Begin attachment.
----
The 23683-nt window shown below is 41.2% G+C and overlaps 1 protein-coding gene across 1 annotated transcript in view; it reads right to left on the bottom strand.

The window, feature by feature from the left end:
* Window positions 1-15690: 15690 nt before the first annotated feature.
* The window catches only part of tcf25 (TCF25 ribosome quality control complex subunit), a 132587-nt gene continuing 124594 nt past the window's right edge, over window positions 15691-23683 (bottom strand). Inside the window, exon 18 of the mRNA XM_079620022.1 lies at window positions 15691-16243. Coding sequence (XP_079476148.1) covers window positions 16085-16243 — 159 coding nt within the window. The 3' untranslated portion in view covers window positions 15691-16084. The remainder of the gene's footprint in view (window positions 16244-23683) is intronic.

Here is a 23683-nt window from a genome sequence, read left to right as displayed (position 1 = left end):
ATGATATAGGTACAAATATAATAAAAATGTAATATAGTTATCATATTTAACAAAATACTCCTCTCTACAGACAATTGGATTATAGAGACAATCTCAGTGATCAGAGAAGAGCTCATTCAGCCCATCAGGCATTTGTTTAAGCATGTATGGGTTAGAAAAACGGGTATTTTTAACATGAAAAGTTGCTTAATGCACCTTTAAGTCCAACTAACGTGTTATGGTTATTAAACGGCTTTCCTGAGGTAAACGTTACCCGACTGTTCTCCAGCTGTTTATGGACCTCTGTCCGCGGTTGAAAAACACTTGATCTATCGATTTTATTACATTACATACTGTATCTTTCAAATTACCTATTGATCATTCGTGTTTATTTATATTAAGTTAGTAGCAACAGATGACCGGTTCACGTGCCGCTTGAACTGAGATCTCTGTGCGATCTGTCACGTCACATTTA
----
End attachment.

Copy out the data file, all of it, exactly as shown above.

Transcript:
The 23683-nt window shown below is 41.2% G+C and overlaps 1 protein-coding gene across 1 annotated transcript in view; it reads right to left on the bottom strand.

The window, feature by feature from the left end:
* Window positions 1-15690: 15690 nt before the first annotated feature.
* The window catches only part of tcf25 (TCF25 ribosome quality control complex subunit), a 132587-nt gene continuing 124594 nt past the window's right edge, over window positions 15691-23683 (bottom strand). Inside the window, exon 18 of the mRNA XM_079620022.1 lies at window positions 15691-16243. Coding sequence (XP_079476148.1) covers window positions 16085-16243 — 159 coding nt within the window. The 3' untranslated portion in view covers window positions 15691-16084. The remainder of the gene's footprint in view (window positions 16244-23683) is intronic.

Here is a 23683-nt window from a genome sequence, read left to right as displayed (position 1 = left end):
ATGATATAGGTACAAATATAATAAAAATGTAATATAGTTATCATATTTAACAAAATACTCCTCTCTACAGACAATTGGATTATAGAGACAATCTCAGTGATCAGAGAAGAGCTCATTCAGCCCATCAGGCATTTGTTTAAGCATGTATGGGTTAGAAAAACGGGTATTTTTAACATGAAAAGTTGCTTAATGCACCTTTAAGTCCAACTAACGTGTTATGGTTATTAAACGGCTTTCCTGAGGTAAACGTTACCCGACTGTTCTCCAGCTGTTTATGGACCTCTGTCCGCGGTTGAAAAACACTTGATCTATCGATTTTATTACATTACATACTGTATCTTTCAAATTACCTATTGATCATTCGTGTTTATTTATATTAAGTTAGTAGCAACAGATGACCGGTTCACGTGCCGCTTGAACTGAGATCTCTGTGCGATCTGTCACGTCACATTTA